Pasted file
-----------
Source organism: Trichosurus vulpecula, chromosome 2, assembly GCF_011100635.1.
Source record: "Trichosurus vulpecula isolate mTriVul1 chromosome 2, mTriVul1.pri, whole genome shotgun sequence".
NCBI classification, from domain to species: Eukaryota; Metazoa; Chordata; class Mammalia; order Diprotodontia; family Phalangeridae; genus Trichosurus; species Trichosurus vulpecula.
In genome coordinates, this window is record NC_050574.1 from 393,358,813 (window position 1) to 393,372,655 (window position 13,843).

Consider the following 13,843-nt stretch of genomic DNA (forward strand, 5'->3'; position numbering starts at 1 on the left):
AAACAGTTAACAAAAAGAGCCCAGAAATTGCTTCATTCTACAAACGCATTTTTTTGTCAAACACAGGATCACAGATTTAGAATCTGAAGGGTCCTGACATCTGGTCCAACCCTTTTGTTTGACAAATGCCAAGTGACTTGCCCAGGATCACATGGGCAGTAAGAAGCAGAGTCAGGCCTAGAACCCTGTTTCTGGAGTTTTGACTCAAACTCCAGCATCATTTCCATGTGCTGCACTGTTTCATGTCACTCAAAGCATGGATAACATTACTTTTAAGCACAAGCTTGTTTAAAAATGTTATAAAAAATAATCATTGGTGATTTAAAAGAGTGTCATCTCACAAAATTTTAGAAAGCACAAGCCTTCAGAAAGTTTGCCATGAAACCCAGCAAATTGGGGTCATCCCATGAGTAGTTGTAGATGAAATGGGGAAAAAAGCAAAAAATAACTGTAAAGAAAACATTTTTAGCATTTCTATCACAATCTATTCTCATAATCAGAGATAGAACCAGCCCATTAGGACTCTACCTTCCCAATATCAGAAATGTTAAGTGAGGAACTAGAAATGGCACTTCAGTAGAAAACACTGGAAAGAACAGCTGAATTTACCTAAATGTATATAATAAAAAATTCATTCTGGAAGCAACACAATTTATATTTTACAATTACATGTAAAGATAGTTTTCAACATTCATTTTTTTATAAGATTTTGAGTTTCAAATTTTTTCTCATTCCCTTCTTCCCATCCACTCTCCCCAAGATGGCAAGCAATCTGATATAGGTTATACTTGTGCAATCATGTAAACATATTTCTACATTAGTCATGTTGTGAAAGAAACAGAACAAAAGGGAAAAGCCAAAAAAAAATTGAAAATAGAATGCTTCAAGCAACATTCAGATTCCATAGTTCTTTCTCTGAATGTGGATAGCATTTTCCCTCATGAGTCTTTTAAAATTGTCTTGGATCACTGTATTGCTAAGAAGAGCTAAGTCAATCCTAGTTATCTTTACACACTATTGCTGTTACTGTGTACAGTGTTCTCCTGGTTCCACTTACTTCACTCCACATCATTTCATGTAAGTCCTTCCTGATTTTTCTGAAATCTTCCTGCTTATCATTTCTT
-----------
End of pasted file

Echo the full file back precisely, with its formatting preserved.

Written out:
Source organism: Trichosurus vulpecula, chromosome 2, assembly GCF_011100635.1.
Source record: "Trichosurus vulpecula isolate mTriVul1 chromosome 2, mTriVul1.pri, whole genome shotgun sequence".
NCBI classification, from domain to species: Eukaryota; Metazoa; Chordata; class Mammalia; order Diprotodontia; family Phalangeridae; genus Trichosurus; species Trichosurus vulpecula.
In genome coordinates, this window is record NC_050574.1 from 393,358,813 (window position 1) to 393,372,655 (window position 13,843).

Consider the following 13,843-nt stretch of genomic DNA (forward strand, 5'->3'; position numbering starts at 1 on the left):
AAACAGTTAACAAAAAGAGCCCAGAAATTGCTTCATTCTACAAACGCATTTTTTTGTCAAACACAGGATCACAGATTTAGAATCTGAAGGGTCCTGACATCTGGTCCAACCCTTTTGTTTGACAAATGCCAAGTGACTTGCCCAGGATCACATGGGCAGTAAGAAGCAGAGTCAGGCCTAGAACCCTGTTTCTGGAGTTTTGACTCAAACTCCAGCATCATTTCCATGTGCTGCACTGTTTCATGTCACTCAAAGCATGGATAACATTACTTTTAAGCACAAGCTTGTTTAAAAATGTTATAAAAAATAATCATTGGTGATTTAAAAGAGTGTCATCTCACAAAATTTTAGAAAGCACAAGCCTTCAGAAAGTTTGCCATGAAACCCAGCAAATTGGGGTCATCCCATGAGTAGTTGTAGATGAAATGGGGAAAAAAGCAAAAAATAACTGTAAAGAAAACATTTTTAGCATTTCTATCACAATCTATTCTCATAATCAGAGATAGAACCAGCCCATTAGGACTCTACCTTCCCAATATCAGAAATGTTAAGTGAGGAACTAGAAATGGCACTTCAGTAGAAAACACTGGAAAGAACAGCTGAATTTACCTAAATGTATATAATAAAAAATTCATTCTGGAAGCAACACAATTTATATTTTACAATTACATGTAAAGATAGTTTTCAACATTCATTTTTTTATAAGATTTTGAGTTTCAAATTTTTTCTCATTCCCTTCTTCCCATCCACTCTCCCCAAGATGGCAAGCAATCTGATATAGGTTATACTTGTGCAATCATGTAAACATATTTCTACATTAGTCATGTTGTGAAAGAAACAGAACAAAAGGGAAAAGCCAAAAAAAAATTGAAAATAGAATGCTTCAAGCAACATTCAGATTCCATAGTTCTTTCTCTGAATGTGGATAGCATTTTCCCTCATGAGTCTTTTAAAATTGTCTTGGATCACTGTATTGCTAAGAAGAGCTAAGTCAATCCTAGTTATCTTTACACACTATTGCTGTTACTGTGTACAGTGTTCTCCTGGTTCCACTTACTTCACTCCACATCATTTCATGTAAGTCCTTCCTGATTTTTCTGAAATCTTCCTGCTTATCATTTCTT